I know I keep saying it each week, but this is probably the most solid episode we've had of the third season. The show is hitting its stride and I love it.
24: Day Eight, 9-10 p.m.
Every day of "24" has those episodes that serve to tread water. This was clearly one of them.
Not much really happens to push the plot forward, other than the fact that the writers are clearly setting up some things for the next few hours. The biggest is that the Russian family will be tracked down because of the storyline of taking the sick brother to the doctor for radiation poisoning. With the Russian mafia killing the entire office, you just know this will somehow lead CTU and Jack to them.
Meanwhile, Jack and Renee keep trying to broker a deal to get to the uranium rods. And Renee has some kind of weird history with Lebanon...I'm sorry Russian guy played by the guy who was on BSG. If he and Kate Sackoff can't meet somehow there is no justice. Honestly, I am not sure about how this is unfolding since it seems like we're just waiting for something to happen. Plus it seems as if Renee is a bit too unstable and in too deep here to really be effective. I have to wonder why the Russians don't question more of her suddenly showing up and asking for the nuclear material. Of course, this is "24" and sometimes logic doesn't enter into the show.
Which is really apparent with Dana over at CTU. I can't roll my eyes fast enough EVERY time this plotline comes up. I just don't see where this is headed and it seems like more of a distraction along the lines of Kim and the cougar from season two than a plotline that can and should pay dividends.
And they can't kill off Freddie Prinze, Jr. fast enough for my liking....
Labels: 24, Chuck, tv shows
posted by Michael Hickerson at 2/08/2010 12:39:00 PM |
So here it is--the start of the final season of "Lost" and the end line in sight for the show.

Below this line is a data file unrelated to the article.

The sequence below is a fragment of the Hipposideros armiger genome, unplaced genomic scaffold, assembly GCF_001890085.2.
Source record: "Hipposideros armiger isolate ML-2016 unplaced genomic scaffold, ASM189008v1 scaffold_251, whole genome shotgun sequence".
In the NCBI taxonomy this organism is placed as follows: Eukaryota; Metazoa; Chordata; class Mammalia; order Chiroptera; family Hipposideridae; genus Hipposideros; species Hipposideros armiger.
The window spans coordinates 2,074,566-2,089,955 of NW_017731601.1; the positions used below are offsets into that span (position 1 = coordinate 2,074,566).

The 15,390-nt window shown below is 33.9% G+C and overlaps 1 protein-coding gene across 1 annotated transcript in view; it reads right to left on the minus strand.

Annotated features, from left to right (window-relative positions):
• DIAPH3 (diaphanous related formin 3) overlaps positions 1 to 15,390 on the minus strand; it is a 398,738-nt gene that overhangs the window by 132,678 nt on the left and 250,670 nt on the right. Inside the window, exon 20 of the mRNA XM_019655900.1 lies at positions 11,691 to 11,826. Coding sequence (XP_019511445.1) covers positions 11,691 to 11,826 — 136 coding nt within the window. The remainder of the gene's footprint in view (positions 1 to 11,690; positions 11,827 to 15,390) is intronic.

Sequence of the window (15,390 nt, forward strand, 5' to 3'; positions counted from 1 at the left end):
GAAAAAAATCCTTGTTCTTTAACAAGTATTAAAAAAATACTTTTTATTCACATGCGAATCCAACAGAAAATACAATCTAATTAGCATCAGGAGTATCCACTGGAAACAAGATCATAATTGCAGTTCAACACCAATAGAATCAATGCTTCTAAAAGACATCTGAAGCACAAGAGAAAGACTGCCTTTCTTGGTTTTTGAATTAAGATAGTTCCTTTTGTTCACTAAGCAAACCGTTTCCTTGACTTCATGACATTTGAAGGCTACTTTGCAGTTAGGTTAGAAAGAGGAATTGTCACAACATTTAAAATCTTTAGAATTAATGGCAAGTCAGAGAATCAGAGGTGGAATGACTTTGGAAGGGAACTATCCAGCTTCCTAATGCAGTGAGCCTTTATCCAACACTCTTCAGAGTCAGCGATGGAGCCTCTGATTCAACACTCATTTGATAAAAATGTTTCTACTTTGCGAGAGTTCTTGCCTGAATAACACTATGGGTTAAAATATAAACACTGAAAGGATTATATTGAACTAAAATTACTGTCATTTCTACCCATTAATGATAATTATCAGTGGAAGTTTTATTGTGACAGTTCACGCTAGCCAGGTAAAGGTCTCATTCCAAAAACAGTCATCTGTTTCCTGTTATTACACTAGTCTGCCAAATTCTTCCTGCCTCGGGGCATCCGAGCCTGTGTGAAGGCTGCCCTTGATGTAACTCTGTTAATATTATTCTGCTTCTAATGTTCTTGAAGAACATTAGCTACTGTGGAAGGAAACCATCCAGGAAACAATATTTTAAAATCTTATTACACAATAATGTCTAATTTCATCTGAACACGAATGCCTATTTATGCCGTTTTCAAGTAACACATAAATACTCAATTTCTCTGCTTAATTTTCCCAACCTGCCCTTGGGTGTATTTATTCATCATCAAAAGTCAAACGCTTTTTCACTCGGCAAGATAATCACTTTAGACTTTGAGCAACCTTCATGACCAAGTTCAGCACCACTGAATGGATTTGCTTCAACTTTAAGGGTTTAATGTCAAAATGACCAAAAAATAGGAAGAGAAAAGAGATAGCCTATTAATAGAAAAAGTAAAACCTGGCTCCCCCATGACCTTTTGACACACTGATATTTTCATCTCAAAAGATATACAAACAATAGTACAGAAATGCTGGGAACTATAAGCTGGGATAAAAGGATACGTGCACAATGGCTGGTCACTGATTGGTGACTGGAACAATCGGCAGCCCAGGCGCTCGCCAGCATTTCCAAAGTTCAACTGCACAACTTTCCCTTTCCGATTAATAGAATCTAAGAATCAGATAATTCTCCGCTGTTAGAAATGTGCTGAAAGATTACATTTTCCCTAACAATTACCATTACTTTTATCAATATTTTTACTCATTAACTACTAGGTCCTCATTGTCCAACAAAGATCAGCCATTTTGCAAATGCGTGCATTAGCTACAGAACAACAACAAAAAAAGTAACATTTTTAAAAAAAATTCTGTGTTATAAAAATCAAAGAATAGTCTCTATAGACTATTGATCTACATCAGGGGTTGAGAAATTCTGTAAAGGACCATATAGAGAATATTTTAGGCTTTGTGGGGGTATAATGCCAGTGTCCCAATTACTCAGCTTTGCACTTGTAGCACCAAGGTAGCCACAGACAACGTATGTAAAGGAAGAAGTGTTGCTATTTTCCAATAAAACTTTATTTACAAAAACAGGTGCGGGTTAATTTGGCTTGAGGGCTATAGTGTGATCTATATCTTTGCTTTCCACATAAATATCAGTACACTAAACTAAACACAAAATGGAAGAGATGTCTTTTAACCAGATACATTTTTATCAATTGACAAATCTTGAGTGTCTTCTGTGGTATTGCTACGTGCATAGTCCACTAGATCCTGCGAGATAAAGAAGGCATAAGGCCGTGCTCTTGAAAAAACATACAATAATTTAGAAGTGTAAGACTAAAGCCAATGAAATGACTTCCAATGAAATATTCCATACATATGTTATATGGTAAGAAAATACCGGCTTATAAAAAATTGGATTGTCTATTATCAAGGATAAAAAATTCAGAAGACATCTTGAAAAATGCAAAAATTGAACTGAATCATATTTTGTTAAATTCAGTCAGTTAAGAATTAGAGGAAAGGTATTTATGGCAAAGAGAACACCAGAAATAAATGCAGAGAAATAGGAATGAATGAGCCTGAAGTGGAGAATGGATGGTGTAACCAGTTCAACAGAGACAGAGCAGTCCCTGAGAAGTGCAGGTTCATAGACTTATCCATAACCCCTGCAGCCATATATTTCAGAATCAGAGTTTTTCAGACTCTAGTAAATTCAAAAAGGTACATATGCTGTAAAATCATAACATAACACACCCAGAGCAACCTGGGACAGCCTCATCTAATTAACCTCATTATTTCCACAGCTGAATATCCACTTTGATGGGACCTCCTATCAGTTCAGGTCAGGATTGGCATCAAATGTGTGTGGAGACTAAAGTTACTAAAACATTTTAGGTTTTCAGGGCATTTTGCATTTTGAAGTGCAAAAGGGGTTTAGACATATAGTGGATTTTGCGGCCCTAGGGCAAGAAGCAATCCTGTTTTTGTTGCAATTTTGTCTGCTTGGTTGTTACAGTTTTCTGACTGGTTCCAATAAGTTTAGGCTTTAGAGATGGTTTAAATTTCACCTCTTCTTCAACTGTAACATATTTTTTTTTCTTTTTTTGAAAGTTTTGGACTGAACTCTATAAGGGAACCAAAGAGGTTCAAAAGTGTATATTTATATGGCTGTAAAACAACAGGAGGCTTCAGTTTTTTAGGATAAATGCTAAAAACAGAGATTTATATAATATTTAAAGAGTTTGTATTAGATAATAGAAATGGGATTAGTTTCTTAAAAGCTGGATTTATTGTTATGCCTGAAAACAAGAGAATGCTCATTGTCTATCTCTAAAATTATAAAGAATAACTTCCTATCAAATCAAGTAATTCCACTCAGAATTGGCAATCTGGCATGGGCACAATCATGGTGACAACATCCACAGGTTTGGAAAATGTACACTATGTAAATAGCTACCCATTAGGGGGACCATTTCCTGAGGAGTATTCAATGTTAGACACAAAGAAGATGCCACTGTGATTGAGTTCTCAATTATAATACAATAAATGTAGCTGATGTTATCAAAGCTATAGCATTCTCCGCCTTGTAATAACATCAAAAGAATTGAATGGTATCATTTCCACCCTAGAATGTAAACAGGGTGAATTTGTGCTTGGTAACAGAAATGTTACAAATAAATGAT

As I've said before and elsewhere, I think one of the best things this show ever did was declare an end point for itself.
That's evident here with the season six premiere and as we slowly start to get some answers.
The big one is that the Smoke Monster has been operating on the island all this time in opposition to Jacob. Or at least that's the impression I get here since we've got anti-Locke now being able to morph into said Smoke Monster. It's a nice moment, but it raises some other questions including why would it help Ben and the Others if they were followers of Jacob. Was the Smoke Monster biding its time and maneuvering Ben to the point last year where he'd kill Jacob? And if this is some eternal struggle between good and evil, does the fact that the good has apparently died mean the balance has been thrown off? Or could it be that Sayid is actually Jacob resurrected? Certainly, the symbolism of a lot his immersion in the pool and then his rising would seem to point to that. (Just look at how Sayid had his arms out like he'd been crucified when he was taken out of the pool, for instance).
Meanwhile, the new Others are declaring a red alert as they prepare for something. I'm assuming they're expecting an attack from anti-Locke and his forces. But I still don't understand why they'd follow Locke or if they will.
The other big question that was answered was would blowing up the island work and put things right. And the answer is--yes and no. It did work in the creation of a new parallel universe in which the plane never crashes and the island is underwater. In this universe, certain people are still drawn together (the scenes of Jack and Locke being put together and Jack believing he can help Locke while Locke thinks the situation is hopeless was a nice juxtaposition) and certain objects are still drawn to the island. I'm betting that we'll find that the lost suitcase of knives and the coffin somehow vanished during the turbulence because they need to be on the island.
Then there's the timeline where the explosion threw our heroes back to the present day (island time). And we have the death of Juliet and Sawyer's swearing out vengeance on Jack. I have a feeling that Sawyer's deciding to let Jack suffer will only work for so long before he's pushed over the edge. And we also learn that while Jack can be a leader in times of success, he's not so great when things don't go his way.
So, a few answers and a lot more questions to come. It should be an interesting ride to the series finale...and one that I expect no matter how well done it is, will never please everyone.
Labels: Lost, tv shows
posted by Michael Hickerson at 2/04/2010 01:00:00 PM |
Last week before the great snowstorm of 2010 set in, I heard a breaking story that author J.D. Salinger has passed away.
Hearing the news made me think about my experiences reading "Catcher in the Rye" over the years. Growing up a military kid, it seems I always missed the point in your high school career when "Catcher" was required reading. So, I've not read it as part of an academic setting, but I did seek it out and read it myself during a summer break.
So the opportunity to read the book with others has always eluded me. Until now...
To honor the memory of Salinger, A Reader's Respite is having a group read of the book. You can find out more details and how to sign up HERE.
posted by Michael Hickerson at 2/03/2010 11:00:00 AM |